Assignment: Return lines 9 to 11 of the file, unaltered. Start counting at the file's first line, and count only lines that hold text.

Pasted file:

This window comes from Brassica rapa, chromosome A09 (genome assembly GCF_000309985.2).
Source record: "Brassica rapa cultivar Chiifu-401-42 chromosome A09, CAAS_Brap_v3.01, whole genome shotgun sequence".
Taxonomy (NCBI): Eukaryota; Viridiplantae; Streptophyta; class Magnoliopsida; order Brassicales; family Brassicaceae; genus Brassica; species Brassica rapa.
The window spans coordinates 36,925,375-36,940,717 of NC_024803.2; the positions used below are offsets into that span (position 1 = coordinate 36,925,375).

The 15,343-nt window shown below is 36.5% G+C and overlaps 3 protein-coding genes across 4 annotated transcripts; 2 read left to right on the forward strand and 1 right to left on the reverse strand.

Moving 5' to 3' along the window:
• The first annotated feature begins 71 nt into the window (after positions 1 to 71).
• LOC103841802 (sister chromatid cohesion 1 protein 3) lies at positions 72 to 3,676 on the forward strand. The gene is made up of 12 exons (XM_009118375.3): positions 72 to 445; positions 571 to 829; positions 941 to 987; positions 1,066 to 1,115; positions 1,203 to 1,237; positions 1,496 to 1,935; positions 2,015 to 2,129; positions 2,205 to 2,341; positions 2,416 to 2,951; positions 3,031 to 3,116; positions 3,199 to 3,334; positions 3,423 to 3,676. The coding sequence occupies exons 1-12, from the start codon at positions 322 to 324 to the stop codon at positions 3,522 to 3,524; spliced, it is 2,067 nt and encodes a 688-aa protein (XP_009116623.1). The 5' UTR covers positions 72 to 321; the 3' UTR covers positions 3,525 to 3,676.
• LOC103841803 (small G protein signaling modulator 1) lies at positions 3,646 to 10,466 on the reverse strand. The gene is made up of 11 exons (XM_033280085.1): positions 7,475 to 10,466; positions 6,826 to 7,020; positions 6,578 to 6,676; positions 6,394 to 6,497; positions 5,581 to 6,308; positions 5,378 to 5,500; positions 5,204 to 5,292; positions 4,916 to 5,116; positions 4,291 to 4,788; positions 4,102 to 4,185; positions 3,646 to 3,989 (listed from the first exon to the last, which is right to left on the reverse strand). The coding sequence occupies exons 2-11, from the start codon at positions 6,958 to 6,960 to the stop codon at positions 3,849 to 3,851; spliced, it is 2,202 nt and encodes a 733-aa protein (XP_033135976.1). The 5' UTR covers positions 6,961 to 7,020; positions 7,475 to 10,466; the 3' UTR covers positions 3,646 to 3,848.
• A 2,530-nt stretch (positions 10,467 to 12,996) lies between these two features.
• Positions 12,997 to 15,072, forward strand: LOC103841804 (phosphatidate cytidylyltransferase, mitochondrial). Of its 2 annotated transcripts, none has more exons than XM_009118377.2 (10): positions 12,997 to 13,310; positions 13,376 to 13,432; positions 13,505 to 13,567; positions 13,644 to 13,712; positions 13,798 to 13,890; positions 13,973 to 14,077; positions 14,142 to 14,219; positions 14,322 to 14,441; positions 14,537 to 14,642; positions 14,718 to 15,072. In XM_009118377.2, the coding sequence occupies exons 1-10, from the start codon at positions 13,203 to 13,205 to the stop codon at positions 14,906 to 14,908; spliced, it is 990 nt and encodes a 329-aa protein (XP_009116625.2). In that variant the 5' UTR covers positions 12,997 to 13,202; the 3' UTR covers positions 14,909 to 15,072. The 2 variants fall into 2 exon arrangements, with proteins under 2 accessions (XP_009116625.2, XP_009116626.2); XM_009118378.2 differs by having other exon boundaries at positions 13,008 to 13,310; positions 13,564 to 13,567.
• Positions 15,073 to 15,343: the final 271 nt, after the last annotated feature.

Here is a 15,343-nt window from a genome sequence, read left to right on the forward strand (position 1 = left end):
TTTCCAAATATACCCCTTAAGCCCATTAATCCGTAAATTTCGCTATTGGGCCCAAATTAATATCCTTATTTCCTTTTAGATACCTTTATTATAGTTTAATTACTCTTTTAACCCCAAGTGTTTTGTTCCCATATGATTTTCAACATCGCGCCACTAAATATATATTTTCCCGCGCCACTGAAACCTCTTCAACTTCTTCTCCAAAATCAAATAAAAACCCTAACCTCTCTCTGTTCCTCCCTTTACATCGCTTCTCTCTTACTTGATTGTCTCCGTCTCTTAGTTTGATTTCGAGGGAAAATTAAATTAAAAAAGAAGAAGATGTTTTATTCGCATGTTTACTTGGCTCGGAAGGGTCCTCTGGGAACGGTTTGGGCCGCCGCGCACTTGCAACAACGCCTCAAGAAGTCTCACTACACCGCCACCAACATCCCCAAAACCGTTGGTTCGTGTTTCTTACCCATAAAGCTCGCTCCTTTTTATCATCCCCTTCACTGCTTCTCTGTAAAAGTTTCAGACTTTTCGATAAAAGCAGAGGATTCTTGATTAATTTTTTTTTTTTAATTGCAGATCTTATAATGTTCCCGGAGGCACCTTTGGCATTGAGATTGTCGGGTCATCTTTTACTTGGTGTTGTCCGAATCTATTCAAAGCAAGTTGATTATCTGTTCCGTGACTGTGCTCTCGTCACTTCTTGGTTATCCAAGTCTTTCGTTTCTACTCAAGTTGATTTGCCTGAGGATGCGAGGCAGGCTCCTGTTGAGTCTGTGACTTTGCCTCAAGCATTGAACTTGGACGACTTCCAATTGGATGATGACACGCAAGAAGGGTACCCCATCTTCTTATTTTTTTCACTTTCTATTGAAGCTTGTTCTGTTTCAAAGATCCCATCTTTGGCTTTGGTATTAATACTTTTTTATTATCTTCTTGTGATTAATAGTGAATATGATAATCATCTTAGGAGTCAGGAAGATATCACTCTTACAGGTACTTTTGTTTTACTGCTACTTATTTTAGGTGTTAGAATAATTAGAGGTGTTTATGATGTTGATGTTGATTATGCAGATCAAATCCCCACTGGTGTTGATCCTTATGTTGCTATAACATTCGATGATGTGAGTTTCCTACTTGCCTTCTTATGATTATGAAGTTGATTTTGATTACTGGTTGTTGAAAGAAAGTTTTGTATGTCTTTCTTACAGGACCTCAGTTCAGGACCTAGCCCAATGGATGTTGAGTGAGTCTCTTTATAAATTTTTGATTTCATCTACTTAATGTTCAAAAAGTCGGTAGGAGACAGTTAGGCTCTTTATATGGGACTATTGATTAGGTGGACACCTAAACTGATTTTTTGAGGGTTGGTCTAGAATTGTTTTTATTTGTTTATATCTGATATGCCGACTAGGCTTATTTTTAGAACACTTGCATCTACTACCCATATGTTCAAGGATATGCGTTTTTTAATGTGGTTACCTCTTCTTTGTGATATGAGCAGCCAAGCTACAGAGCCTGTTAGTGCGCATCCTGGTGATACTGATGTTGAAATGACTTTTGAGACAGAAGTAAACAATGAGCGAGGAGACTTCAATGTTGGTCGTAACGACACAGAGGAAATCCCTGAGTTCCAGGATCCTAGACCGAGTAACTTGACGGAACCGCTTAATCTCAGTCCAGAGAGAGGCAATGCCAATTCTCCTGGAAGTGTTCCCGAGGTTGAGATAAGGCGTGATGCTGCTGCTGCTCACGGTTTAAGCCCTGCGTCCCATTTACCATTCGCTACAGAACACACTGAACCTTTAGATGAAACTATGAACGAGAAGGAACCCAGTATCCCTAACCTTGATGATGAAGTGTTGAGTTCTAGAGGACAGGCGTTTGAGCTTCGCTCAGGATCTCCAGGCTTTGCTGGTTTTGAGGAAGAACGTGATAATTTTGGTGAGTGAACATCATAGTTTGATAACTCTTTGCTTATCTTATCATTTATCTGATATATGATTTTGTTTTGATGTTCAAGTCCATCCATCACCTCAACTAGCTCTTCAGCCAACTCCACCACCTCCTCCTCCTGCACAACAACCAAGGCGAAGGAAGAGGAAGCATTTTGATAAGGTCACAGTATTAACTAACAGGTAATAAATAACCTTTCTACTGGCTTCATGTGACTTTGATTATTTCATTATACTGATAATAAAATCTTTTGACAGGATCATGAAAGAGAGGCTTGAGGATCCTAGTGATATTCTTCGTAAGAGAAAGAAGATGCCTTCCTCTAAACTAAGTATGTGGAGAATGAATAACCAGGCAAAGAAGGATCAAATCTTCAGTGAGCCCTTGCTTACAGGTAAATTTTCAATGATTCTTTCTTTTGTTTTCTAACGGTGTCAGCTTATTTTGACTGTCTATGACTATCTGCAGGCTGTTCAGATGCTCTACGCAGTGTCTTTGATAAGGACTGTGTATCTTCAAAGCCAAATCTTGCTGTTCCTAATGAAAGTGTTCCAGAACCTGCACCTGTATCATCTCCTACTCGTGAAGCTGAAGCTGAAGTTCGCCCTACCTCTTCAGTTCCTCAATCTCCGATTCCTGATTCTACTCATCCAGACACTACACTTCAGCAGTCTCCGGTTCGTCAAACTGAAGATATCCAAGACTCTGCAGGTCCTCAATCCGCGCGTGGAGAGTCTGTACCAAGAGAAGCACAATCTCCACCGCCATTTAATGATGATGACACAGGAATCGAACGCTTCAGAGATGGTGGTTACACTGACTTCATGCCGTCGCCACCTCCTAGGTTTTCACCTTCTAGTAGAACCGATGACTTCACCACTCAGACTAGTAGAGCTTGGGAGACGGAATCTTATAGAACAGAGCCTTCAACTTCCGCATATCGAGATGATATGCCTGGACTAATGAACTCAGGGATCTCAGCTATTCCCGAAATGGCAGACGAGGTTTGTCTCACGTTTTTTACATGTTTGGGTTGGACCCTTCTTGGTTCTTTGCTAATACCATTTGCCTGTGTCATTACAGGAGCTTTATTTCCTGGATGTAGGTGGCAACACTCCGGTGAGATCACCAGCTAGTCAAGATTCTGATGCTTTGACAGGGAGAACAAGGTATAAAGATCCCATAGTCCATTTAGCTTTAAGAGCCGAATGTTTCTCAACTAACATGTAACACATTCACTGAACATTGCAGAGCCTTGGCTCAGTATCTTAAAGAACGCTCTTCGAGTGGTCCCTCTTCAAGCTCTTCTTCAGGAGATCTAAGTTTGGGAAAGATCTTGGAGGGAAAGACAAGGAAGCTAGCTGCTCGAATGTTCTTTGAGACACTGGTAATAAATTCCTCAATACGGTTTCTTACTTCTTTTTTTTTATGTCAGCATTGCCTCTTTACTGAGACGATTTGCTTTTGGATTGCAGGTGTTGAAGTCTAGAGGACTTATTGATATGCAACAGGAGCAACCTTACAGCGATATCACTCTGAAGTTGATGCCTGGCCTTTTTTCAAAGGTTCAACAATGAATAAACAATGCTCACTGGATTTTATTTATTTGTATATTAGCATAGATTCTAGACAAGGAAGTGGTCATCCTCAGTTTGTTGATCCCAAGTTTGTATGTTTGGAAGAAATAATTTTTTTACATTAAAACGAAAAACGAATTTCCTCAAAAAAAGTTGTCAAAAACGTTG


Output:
• LOC103841803 (small G protein signaling modulator 1) lies at positions 3,646 to 10,466 on the reverse strand. The gene is made up of 11 exons (XM_033280085.1): positions 7,475 to 10,466; positions 6,826 to 7,020; positions 6,578 to 6,676; positions 6,394 to 6,497; positions 5,581 to 6,308; positions 5,378 to 5,500; positions 5,204 to 5,292; positions 4,916 to 5,116; positions 4,291 to 4,788; positions 4,102 to 4,185; positions 3,646 to 3,989 (listed from the first exon to the last, which is right to left on the reverse strand). The coding sequence occupies exons 2-11, from the start codon at positions 6,958 to 6,960 to the stop codon at positions 3,849 to 3,851; spliced, it is 2,202 nt and encodes a 733-aa protein (XP_033135976.1). The 5' UTR covers positions 6,961 to 7,020; positions 7,475 to 10,466; the 3' UTR covers positions 3,646 to 3,848.
• A 2,530-nt stretch (positions 10,467 to 12,996) lies between these two features.
• Positions 12,997 to 15,072, forward strand: LOC103841804 (phosphatidate cytidylyltransferase, mitochondrial). Of its 2 annotated transcripts, none has more exons than XM_009118377.2 (10): positions 12,997 to 13,310; positions 13,376 to 13,432; positions 13,505 to 13,567; positions 13,644 to 13,712; positions 13,798 to 13,890; positions 13,973 to 14,077; positions 14,142 to 14,219; positions 14,322 to 14,441; positions 14,537 to 14,642; positions 14,718 to 15,072. In XM_009118377.2, the coding sequence occupies exons 1-10, from the start codon at positions 13,203 to 13,205 to the stop codon at positions 14,906 to 14,908; spliced, it is 990 nt and encodes a 329-aa protein (XP_009116625.2). In that variant the 5' UTR covers positions 12,997 to 13,202; the 3' UTR covers positions 14,909 to 15,072. The 2 variants fall into 2 exon arrangements, with proteins under 2 accessions (XP_009116625.2, XP_009116626.2); XM_009118378.2 differs by having other exon boundaries at positions 13,008 to 13,310; positions 13,564 to 13,567.